When Briana came back to school she knew she wanted to pass the GED and get that behind her. She wasn’t exactly sure what she wanted to do beyond that, but she was confident it wasn’t a lifetime of part-time customer service or restaurant jobs.
This spring, Briana will celebrate her achievements. She will attend the HSE Graduation Ceremony, where she will celebrate receiving her HSE diploma, and the PCC Graduation where she will receive her Medical Assistant Certificate.
Thinking back on where she started – no high school diploma, or any experience in healthcare, she said she feels fortunate, and recognizes that “there’s a lot out there for you — you just have to want it and seek it.”
We were excited to be invited by Assistant Secretary Scott Stump — from the U.S. Dept of Education, Office of Career, Technical, and Adult Education (OCTAE) –, to participate in an invitation only convening in Washington D.C. this week. Approximately 60 leaders, with demonstrated commitment to supporting adult students into career pathways, were in attendance. Participants from the Department of Education, Department of Labor, Community Colleges, Adult Education State Directors and advocacy organizations like CLASP, COABE and National Skills Coalition met for a full day of panel presentations and problem posing to develop recommendations about the Ability to Benefit (ATB) option for GED-seeking students to obtain Federal Financial Aid. CLASP Article: Could 2019 Be the Year for ATB?
OCTAE had heard from a variety of stakeholders, including us, that additional technical assistance is needed in order to fully utilize the ATB provisions of the Higher Education Act. Increasing usage of the provisions has the potential to increase accessibility and affordability of quality training and education for low-income adult students and opportunity youth.
PCC started utilizing ATB with students in June of 2015 for GED-seekers who are enrolled in Integrated Basic Education and Skills Training (IBEST) programs. In all, PCC has recruited 151 IBEST students into 8 cohorts of IBEST since September of 2014. Using ATB has allowed adults who lack a high school diploma to access and succeed in postsecondary education and training. Data show that 80% of IBEST students complete the postsecondary certificate.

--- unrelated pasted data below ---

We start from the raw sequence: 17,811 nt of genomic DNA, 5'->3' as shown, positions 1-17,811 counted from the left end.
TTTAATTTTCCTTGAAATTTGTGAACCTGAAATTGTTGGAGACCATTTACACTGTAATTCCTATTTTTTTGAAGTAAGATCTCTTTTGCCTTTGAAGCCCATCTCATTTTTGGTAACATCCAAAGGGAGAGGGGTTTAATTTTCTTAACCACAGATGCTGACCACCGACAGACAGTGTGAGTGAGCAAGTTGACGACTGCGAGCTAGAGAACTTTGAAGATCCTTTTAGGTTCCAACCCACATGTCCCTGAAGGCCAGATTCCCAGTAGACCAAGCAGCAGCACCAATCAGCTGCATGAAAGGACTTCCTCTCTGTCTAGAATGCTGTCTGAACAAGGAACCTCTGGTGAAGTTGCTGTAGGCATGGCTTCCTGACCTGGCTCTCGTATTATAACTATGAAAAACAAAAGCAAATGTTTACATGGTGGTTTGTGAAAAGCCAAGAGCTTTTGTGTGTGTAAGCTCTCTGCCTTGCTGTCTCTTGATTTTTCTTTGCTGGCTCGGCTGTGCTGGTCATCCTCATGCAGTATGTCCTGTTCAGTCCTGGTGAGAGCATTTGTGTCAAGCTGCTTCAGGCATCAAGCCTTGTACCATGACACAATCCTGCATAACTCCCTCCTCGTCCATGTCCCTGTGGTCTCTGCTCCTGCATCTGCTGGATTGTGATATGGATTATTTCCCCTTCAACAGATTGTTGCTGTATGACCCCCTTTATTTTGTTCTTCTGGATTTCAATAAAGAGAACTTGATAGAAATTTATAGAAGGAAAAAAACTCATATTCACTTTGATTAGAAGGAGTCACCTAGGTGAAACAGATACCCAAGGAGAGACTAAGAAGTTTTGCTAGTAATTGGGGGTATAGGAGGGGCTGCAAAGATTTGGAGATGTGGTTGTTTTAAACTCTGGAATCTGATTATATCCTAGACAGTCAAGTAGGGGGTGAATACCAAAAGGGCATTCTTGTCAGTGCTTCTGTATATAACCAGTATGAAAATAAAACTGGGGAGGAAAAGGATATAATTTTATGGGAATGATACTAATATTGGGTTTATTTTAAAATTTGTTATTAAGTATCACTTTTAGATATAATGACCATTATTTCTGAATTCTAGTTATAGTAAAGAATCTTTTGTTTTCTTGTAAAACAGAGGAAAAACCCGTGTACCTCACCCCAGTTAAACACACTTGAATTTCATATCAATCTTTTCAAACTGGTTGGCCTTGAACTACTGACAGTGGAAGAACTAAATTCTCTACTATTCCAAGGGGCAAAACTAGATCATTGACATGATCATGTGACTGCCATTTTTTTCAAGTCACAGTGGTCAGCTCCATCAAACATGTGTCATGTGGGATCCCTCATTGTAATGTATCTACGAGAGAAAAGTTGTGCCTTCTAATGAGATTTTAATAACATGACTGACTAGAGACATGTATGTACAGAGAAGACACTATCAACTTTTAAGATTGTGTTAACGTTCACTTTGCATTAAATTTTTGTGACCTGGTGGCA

In addition to Medical Assistant, PCC has developed IBEST programs in Machine Tool Technology, Industrial Technology and Logistics and Supply Chain Management. During the recruitment process, the IBEST program staff informs students about possible funding sources, including ATB for federal financial aid, and then supports students through the steps to apply for and receive those funds.
At the Convening, Laurie presented information about what we have been doing at Pima and some of the challenges to utilizing ATB. We were able to network with the OCTAE staff and leaders from other colleges and left with some great on the ground advice from national colleagues and concrete ways to increase the the number of ATB students, not just at Pima, but throughout Arizona. OCTAE will be issuing recommendations from the convening to multiple audiences with additional guidance for colleges.